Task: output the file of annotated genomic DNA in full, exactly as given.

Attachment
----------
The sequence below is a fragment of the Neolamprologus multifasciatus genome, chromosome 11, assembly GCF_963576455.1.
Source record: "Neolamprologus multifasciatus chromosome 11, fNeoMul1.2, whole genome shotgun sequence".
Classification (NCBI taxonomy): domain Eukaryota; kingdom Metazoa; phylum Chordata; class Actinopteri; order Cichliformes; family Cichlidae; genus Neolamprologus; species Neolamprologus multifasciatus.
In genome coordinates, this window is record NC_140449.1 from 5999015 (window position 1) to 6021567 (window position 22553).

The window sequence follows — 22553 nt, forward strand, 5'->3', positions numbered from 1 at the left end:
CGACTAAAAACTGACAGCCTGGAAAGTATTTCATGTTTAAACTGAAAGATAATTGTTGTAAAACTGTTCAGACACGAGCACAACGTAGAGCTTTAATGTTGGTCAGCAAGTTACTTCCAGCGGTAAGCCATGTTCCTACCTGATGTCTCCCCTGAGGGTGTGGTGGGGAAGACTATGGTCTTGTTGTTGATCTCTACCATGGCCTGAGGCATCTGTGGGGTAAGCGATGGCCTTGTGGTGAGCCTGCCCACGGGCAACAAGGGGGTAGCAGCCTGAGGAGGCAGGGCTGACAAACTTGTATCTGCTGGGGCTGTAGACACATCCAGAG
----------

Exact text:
The sequence below is a fragment of the Neolamprologus multifasciatus genome, chromosome 11, assembly GCF_963576455.1.
Source record: "Neolamprologus multifasciatus chromosome 11, fNeoMul1.2, whole genome shotgun sequence".
Classification (NCBI taxonomy): domain Eukaryota; kingdom Metazoa; phylum Chordata; class Actinopteri; order Cichliformes; family Cichlidae; genus Neolamprologus; species Neolamprologus multifasciatus.
In genome coordinates, this window is record NC_140449.1 from 5999015 (window position 1) to 6021567 (window position 22553).

The window sequence follows — 22553 nt, forward strand, 5'->3', positions numbered from 1 at the left end:
CGACTAAAAACTGACAGCCTGGAAAGTATTTCATGTTTAAACTGAAAGATAATTGTTGTAAAACTGTTCAGACACGAGCACAACGTAGAGCTTTAATGTTGGTCAGCAAGTTACTTCCAGCGGTAAGCCATGTTCCTACCTGATGTCTCCCCTGAGGGTGTGGTGGGGAAGACTATGGTCTTGTTGTTGATCTCTACCATGGCCTGAGGCATCTGTGGGGTAAGCGATGGCCTTGTGGTGAGCCTGCCCACGGGCAACAAGGGGGTAGCAGCCTGAGGAGGCAGGGCTGACAAACTTGTATCTGCTGGGGCTGTAGACACATCCAGAG